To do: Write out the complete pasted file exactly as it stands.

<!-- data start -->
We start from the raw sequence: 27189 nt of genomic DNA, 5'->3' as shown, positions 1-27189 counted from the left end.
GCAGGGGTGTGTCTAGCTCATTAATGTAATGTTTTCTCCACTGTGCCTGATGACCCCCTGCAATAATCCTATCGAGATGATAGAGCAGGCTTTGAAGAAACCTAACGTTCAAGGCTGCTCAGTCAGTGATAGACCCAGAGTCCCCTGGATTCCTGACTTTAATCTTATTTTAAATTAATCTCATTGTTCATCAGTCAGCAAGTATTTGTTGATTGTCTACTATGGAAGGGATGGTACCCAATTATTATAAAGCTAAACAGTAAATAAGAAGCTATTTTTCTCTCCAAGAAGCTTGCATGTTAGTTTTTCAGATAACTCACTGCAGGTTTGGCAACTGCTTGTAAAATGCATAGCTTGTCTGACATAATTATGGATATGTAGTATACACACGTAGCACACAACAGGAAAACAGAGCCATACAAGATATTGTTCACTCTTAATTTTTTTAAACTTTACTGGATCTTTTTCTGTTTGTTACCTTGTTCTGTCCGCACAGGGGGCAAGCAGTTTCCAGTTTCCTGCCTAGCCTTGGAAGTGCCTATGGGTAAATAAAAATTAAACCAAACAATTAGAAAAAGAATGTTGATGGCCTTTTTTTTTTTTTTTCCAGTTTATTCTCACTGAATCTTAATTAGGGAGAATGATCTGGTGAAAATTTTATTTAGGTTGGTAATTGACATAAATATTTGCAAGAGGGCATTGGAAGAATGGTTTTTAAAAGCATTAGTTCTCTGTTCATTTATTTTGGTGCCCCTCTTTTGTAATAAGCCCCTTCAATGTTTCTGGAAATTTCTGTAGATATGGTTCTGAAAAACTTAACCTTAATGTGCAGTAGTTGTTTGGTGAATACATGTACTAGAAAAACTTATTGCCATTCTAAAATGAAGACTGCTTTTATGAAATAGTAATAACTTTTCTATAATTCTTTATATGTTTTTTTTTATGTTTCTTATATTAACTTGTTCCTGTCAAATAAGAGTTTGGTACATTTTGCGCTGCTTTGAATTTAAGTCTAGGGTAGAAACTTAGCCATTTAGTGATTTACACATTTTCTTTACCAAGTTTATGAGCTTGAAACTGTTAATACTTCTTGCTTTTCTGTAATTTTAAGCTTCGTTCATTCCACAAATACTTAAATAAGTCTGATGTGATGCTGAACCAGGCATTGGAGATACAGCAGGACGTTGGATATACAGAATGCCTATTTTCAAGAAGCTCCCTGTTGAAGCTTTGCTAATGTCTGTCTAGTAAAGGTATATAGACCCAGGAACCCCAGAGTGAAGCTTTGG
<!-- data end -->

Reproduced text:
We start from the raw sequence: 27189 nt of genomic DNA, 5'->3' as shown, positions 1-27189 counted from the left end.
GCAGGGGTGTGTCTAGCTCATTAATGTAATGTTTTCTCCACTGTGCCTGATGACCCCCTGCAATAATCCTATCGAGATGATAGAGCAGGCTTTGAAGAAACCTAACGTTCAAGGCTGCTCAGTCAGTGATAGACCCAGAGTCCCCTGGATTCCTGACTTTAATCTTATTTTAAATTAATCTCATTGTTCATCAGTCAGCAAGTATTTGTTGATTGTCTACTATGGAAGGGATGGTACCCAATTATTATAAAGCTAAACAGTAAATAAGAAGCTATTTTTCTCTCCAAGAAGCTTGCATGTTAGTTTTTCAGATAACTCACTGCAGGTTTGGCAACTGCTTGTAAAATGCATAGCTTGTCTGACATAATTATGGATATGTAGTATACACACGTAGCACACAACAGGAAAACAGAGCCATACAAGATATTGTTCACTCTTAATTTTTTTAAACTTTACTGGATCTTTTTCTGTTTGTTACCTTGTTCTGTCCGCACAGGGGGCAAGCAGTTTCCAGTTTCCTGCCTAGCCTTGGAAGTGCCTATGGGTAAATAAAAATTAAACCAAACAATTAGAAAAAGAATGTTGATGGCCTTTTTTTTTTTTTTTCCAGTTTATTCTCACTGAATCTTAATTAGGGAGAATGATCTGGTGAAAATTTTATTTAGGTTGGTAATTGACATAAATATTTGCAAGAGGGCATTGGAAGAATGGTTTTTAAAAGCATTAGTTCTCTGTTCATTTATTTTGGTGCCCCTCTTTTGTAATAAGCCCCTTCAATGTTTCTGGAAATTTCTGTAGATATGGTTCTGAAAAACTTAACCTTAATGTGCAGTAGTTGTTTGGTGAATACATGTACTAGAAAAACTTATTGCCATTCTAAAATGAAGACTGCTTTTATGAAATAGTAATAACTTTTCTATAATTCTTTATATGTTTTTTTTTATGTTTCTTATATTAACTTGTTCCTGTCAAATAAGAGTTTGGTACATTTTGCGCTGCTTTGAATTTAAGTCTAGGGTAGAAACTTAGCCATTTAGTGATTTACACATTTTCTTTACCAAGTTTATGAGCTTGAAACTGTTAATACTTCTTGCTTTTCTGTAATTTTAAGCTTCGTTCATTCCACAAATACTTAAATAAGTCTGATGTGATGCTGAACCAGGCATTGGAGATACAGCAGGACGTTGGATATACAGAATGCCTATTTTCAAGAAGCTCCCTGTTGAAGCTTTGCTAATGTCTGTCTAGTAAAGGTATATAGACCCAGGAACCCCAGAGTGAAGCTTTGG